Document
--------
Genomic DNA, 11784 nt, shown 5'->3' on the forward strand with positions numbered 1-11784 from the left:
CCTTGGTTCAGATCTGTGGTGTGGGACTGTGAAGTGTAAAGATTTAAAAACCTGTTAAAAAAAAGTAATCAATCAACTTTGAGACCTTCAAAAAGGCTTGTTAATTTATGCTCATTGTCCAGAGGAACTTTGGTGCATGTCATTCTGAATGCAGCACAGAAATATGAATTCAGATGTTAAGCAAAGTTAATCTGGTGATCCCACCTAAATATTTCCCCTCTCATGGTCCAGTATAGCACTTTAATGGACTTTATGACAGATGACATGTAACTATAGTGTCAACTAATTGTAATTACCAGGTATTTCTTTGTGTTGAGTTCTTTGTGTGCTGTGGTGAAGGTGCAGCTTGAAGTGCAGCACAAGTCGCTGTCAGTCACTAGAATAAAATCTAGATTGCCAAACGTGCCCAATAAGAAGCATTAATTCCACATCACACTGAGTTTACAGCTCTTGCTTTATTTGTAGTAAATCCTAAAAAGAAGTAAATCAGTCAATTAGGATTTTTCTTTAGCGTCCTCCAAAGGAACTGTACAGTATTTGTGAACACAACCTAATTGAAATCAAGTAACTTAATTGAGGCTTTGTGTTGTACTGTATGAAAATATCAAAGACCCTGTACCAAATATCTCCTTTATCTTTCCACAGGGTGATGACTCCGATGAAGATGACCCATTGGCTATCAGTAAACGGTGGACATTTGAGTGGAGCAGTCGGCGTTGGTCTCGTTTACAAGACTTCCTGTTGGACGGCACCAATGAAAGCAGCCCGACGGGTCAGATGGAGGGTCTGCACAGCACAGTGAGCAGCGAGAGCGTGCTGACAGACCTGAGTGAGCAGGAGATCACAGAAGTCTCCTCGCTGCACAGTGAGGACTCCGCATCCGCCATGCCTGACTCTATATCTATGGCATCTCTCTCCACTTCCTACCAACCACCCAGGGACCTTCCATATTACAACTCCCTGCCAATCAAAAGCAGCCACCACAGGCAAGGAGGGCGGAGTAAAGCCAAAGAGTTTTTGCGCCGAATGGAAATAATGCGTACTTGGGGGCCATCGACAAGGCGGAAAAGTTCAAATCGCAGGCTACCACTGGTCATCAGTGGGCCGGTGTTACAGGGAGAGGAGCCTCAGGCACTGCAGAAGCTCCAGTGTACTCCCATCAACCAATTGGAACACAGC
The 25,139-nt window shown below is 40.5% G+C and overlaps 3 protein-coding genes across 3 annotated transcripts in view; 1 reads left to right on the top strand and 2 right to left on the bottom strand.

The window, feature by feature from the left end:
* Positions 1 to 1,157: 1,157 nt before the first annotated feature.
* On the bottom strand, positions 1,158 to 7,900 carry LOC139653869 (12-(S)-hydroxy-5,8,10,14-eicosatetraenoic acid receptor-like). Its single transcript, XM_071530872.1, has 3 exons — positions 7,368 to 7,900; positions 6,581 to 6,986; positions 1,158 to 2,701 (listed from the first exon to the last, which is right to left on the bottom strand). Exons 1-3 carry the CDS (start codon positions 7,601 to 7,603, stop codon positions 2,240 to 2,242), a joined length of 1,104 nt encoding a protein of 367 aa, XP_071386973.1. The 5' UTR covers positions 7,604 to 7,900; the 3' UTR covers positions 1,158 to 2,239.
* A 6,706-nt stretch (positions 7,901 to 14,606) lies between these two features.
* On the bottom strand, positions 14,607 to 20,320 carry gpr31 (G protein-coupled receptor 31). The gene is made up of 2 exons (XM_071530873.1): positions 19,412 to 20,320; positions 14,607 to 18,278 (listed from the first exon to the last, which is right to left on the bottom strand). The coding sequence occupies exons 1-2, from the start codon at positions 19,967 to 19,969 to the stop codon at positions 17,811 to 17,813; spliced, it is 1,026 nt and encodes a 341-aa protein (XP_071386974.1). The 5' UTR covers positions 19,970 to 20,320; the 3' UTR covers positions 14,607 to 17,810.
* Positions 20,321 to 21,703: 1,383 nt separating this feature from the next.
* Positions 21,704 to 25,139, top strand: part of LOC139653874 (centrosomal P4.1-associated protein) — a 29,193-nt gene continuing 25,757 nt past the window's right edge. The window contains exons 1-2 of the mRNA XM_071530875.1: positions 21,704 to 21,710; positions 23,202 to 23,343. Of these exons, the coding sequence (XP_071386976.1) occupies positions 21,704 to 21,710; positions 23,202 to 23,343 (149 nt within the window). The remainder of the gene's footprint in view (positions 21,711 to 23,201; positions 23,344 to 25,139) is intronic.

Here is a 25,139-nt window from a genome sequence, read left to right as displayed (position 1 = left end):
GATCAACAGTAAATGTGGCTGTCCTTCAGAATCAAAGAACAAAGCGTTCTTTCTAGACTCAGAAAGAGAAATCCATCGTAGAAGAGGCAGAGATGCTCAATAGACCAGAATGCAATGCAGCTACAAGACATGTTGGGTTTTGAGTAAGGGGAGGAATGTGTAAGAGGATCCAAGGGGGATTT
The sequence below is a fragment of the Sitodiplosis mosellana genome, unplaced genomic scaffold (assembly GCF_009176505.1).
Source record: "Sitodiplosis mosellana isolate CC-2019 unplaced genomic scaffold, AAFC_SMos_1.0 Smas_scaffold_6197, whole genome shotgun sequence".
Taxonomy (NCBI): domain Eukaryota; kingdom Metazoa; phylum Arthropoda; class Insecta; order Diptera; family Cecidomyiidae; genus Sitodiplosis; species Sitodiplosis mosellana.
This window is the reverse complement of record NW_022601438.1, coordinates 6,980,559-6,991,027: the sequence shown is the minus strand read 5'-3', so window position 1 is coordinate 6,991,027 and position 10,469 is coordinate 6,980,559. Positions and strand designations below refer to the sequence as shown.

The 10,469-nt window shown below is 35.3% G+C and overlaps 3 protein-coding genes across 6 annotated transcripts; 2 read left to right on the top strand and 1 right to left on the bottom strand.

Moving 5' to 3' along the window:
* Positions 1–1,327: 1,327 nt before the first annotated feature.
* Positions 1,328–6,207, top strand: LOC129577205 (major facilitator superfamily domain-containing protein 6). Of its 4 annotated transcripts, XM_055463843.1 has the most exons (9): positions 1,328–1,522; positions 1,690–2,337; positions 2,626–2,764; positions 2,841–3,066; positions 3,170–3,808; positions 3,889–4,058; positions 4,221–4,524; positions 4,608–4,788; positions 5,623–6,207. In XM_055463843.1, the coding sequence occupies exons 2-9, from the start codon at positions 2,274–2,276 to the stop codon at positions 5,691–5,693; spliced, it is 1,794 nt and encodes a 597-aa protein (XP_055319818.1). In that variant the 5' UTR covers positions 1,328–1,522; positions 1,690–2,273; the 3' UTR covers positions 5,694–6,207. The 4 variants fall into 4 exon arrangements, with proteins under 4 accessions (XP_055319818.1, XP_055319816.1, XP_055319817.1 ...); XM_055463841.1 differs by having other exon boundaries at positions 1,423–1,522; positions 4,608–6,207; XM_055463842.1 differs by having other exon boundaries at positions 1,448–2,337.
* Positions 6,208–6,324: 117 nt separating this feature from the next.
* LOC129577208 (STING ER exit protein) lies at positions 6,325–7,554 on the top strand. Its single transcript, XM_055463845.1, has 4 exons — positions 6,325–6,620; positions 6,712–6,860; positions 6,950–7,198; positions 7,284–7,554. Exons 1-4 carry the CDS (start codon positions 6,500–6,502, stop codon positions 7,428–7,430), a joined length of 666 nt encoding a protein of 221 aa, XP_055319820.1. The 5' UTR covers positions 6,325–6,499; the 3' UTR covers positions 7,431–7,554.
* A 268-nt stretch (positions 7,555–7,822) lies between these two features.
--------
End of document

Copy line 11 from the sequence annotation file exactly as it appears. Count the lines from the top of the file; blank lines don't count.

Here is a 25,139-nt window from a genome sequence, read left to right as displayed (position 1 = left end):